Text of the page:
This scientific article follows up on the research done by Dr Zhang at Johns Hopkins discussing Borrelia burgdorferi causing drug-tolerant persister cells. As per Dr Sharma and Dr Hu: "In other chronic infections, the presence of drug-tolerant persisters has been linked to recalcitrance of the disease. In this study, we examined the ability of B. burgdorferi to form persisters. Killing of growing cultures of B. burgdorferi with antibiotics used to treat the disease was distinctly biphasic, with a small subpopulation of surviving cells. Upon regrowth, these cells formed a new subpopulation of antibiotic-tolerant cells, indicating that these are persisters rather than resistant mutants. The level of persisters increased sharply as the culture transitioned from exponential to stationary phase. Combinations of antibiotics did not improve killing.
Daptomycin, a membrane-active bactericidal antibiotic, killed stationary phase cells, but not persisters. Mitomycin C, an anti-cancer agent that forms adducts with DNA, killed persisters and eradicated both growing and stationary cultures of B. burgdorferi. Finally, we examined the ability of pulse-dosing an antibiotic to eliminate persisters. After addition of ceftriaxone, the antibiotic was washed away, surviving persisters were allowed to resuscitate, and antibiotic was added again. Four pulse-doses of ceftriaxone killed persisters, eradicating all live bacteria in the culture".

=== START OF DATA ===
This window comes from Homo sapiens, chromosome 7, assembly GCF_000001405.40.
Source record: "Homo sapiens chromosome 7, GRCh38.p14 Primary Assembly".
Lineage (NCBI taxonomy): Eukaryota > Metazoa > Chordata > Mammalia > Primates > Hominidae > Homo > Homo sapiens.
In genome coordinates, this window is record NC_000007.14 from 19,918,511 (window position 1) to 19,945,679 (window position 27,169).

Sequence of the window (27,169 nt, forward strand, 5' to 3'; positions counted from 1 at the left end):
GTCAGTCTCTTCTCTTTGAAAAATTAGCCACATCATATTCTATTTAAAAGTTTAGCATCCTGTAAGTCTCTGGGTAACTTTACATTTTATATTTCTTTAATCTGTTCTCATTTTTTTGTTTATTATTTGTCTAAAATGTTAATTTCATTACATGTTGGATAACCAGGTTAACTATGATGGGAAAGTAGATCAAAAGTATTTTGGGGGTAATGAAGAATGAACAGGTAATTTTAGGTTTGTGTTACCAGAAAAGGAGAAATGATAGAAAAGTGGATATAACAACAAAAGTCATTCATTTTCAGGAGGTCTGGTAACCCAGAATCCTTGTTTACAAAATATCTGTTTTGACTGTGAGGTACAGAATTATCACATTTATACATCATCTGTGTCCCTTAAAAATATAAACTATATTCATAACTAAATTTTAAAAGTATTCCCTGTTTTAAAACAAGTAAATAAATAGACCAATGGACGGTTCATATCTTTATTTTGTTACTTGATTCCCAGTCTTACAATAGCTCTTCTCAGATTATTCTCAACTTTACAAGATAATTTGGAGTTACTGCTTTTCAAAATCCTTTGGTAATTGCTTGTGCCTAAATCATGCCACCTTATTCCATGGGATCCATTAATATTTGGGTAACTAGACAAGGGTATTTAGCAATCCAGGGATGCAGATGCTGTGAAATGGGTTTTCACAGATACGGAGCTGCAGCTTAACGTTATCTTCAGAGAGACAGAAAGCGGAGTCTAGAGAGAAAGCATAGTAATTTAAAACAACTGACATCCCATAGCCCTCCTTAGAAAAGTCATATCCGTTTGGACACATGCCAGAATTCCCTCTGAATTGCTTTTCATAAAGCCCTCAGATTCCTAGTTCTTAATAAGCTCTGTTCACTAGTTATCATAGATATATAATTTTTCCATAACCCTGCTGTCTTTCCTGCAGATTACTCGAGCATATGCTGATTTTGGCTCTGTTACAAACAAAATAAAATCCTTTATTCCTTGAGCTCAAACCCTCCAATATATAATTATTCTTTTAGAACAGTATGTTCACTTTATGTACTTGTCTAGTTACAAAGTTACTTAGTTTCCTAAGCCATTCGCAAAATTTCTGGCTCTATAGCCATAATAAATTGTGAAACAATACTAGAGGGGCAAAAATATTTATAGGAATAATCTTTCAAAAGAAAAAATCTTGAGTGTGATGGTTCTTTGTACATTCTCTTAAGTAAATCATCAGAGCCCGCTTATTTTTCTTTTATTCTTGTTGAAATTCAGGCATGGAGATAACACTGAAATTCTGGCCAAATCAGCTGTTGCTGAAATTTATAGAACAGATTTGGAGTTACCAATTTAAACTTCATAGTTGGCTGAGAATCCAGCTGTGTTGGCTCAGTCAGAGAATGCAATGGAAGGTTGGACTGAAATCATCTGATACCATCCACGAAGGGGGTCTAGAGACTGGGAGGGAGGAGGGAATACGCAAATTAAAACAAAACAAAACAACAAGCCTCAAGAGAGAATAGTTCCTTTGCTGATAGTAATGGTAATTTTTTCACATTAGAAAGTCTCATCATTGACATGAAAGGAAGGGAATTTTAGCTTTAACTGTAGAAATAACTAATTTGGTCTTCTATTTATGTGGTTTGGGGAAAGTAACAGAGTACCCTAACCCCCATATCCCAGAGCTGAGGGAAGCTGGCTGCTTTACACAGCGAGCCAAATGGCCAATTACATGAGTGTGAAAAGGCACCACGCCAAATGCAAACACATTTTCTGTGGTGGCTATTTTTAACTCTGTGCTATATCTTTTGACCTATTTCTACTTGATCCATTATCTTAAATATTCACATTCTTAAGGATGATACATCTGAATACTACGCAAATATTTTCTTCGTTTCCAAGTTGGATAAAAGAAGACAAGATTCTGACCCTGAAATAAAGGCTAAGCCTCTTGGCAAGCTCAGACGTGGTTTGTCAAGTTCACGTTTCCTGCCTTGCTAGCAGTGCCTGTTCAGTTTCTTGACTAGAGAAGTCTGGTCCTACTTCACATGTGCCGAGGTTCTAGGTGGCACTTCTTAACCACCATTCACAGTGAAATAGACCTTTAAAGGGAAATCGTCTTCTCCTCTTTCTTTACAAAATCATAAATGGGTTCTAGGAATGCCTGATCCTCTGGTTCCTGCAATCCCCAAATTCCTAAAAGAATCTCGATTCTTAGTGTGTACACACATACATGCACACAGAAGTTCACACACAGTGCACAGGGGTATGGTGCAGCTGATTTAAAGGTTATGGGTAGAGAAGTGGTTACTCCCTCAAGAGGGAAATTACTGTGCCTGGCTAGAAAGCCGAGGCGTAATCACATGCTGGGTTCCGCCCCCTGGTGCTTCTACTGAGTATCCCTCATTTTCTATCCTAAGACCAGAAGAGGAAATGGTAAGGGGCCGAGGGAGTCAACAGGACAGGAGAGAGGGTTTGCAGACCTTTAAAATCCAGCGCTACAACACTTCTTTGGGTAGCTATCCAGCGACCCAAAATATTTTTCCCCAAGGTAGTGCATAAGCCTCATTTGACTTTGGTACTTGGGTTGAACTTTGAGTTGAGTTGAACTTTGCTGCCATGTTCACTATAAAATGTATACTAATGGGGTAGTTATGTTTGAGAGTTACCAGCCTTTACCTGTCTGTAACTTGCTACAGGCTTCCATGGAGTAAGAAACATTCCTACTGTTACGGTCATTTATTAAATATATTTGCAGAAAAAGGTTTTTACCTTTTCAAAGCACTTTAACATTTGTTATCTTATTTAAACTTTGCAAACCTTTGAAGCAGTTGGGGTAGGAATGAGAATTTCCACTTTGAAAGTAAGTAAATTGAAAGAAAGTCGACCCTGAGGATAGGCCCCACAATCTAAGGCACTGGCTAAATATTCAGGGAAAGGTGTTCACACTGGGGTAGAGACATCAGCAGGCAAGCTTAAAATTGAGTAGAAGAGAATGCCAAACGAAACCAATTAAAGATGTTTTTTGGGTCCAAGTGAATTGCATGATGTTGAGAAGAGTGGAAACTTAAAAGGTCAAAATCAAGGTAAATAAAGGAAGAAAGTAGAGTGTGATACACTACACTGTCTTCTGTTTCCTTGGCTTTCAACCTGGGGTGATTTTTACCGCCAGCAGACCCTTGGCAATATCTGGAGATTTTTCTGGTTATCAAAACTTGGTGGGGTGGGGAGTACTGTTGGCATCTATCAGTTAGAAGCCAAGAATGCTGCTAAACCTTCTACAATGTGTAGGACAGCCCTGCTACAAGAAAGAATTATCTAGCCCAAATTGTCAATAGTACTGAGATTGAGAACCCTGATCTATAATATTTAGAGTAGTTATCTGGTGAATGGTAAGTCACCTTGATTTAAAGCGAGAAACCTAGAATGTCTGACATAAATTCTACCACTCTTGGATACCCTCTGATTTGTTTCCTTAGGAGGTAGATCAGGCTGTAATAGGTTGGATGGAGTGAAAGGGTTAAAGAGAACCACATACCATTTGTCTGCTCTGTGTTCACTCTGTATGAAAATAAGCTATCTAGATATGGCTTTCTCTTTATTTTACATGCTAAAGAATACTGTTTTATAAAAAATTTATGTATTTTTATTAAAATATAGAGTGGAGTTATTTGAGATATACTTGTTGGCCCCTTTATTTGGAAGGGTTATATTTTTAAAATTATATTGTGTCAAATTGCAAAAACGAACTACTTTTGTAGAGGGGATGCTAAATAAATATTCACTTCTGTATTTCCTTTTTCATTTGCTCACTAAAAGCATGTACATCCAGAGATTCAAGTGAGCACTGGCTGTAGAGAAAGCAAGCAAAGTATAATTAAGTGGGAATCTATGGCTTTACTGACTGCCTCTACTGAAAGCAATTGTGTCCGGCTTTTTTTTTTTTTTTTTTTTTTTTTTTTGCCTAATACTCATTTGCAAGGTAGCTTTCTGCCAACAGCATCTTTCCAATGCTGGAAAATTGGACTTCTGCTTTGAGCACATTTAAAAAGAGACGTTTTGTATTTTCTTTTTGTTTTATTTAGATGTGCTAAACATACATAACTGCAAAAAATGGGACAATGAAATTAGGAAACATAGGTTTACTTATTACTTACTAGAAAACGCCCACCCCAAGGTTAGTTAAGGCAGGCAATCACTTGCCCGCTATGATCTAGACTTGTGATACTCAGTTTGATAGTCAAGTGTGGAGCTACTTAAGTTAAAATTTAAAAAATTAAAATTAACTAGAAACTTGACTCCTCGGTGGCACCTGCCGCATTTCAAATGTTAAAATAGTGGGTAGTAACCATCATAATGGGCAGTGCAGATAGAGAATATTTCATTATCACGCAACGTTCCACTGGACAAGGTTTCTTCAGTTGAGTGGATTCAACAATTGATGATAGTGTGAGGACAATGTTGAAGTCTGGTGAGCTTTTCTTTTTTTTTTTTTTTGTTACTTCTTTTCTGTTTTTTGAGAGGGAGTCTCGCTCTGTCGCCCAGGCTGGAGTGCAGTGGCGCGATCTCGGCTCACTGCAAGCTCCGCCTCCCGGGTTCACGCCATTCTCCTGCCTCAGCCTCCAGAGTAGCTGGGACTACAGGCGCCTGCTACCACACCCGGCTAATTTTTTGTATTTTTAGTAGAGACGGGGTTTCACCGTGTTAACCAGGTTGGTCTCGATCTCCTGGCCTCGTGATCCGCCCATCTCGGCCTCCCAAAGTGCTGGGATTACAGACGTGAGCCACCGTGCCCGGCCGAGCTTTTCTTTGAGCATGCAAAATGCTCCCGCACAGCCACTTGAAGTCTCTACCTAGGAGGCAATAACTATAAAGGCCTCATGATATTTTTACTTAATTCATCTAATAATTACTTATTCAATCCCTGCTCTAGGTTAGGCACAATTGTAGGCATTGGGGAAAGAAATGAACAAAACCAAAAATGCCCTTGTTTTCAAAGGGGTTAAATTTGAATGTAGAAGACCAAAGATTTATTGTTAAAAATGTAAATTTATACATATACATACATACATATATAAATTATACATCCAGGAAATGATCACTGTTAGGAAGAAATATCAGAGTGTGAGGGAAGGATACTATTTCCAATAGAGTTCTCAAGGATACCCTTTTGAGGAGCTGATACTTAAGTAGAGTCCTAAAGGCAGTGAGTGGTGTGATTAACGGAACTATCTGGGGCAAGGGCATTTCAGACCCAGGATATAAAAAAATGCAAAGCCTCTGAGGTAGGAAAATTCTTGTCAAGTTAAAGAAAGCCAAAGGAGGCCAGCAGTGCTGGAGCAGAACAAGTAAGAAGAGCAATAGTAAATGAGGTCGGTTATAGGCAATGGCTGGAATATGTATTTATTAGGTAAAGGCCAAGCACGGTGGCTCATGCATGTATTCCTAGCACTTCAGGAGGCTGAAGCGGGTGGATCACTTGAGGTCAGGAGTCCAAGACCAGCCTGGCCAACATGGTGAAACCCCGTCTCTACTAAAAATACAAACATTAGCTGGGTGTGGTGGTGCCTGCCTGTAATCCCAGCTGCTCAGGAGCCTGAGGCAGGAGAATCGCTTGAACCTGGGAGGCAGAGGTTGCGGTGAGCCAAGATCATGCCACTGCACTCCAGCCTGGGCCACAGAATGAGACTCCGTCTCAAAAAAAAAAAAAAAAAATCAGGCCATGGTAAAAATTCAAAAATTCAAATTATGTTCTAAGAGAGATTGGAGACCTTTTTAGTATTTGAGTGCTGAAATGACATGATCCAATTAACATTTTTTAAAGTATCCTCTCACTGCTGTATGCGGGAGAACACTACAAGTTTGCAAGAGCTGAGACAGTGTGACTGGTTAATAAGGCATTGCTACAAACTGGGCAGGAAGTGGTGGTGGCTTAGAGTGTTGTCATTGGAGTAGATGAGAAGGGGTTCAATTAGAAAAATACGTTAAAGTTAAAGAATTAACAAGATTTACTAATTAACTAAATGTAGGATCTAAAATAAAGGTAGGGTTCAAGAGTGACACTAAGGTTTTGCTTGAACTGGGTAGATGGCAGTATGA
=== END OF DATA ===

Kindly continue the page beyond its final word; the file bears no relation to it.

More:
This article implies that pulse dose antibiotics with Daptomycin, Mitomycin and Rocephin may be helpful in culture. Limitations of this research includes the choice of medications used, as well as not being an in vitro study. Other limitations include Mitomycin being a cancer drug not commonly used in Lyme disease and the study doesn't address bacteria that are difficult to kill in the intracellular compartment, in biofilm colonies and in cystic forms, or those bacteria that may be deep in tissues where antibiotics don't penetrate well. This is an encouraging study however, as researchers are finally admitting that persister cells exist in Lyme disease as they do in other chronic infectious diseases. Co-infections, such as Babesia, Bartonella were also not addressed in this study, and the majority of my patients who are chronically ill have multiple overlapping co-infections, and improve once those co-infections are adequately treated. Further studies are needed to evaluate combination and pulse therapies in Lyme disease, as well as evaluating combination therapies for associated co-infections.

Borrelia burgdorferi is the causative agent of Lyme disease, which affects an estimated 300,000 people annually in the US. When treated early, the disease usually resolves, but left untreated, can result in symptoms such as arthritis and encephalopathy. Treatment of the late stage disease may requir…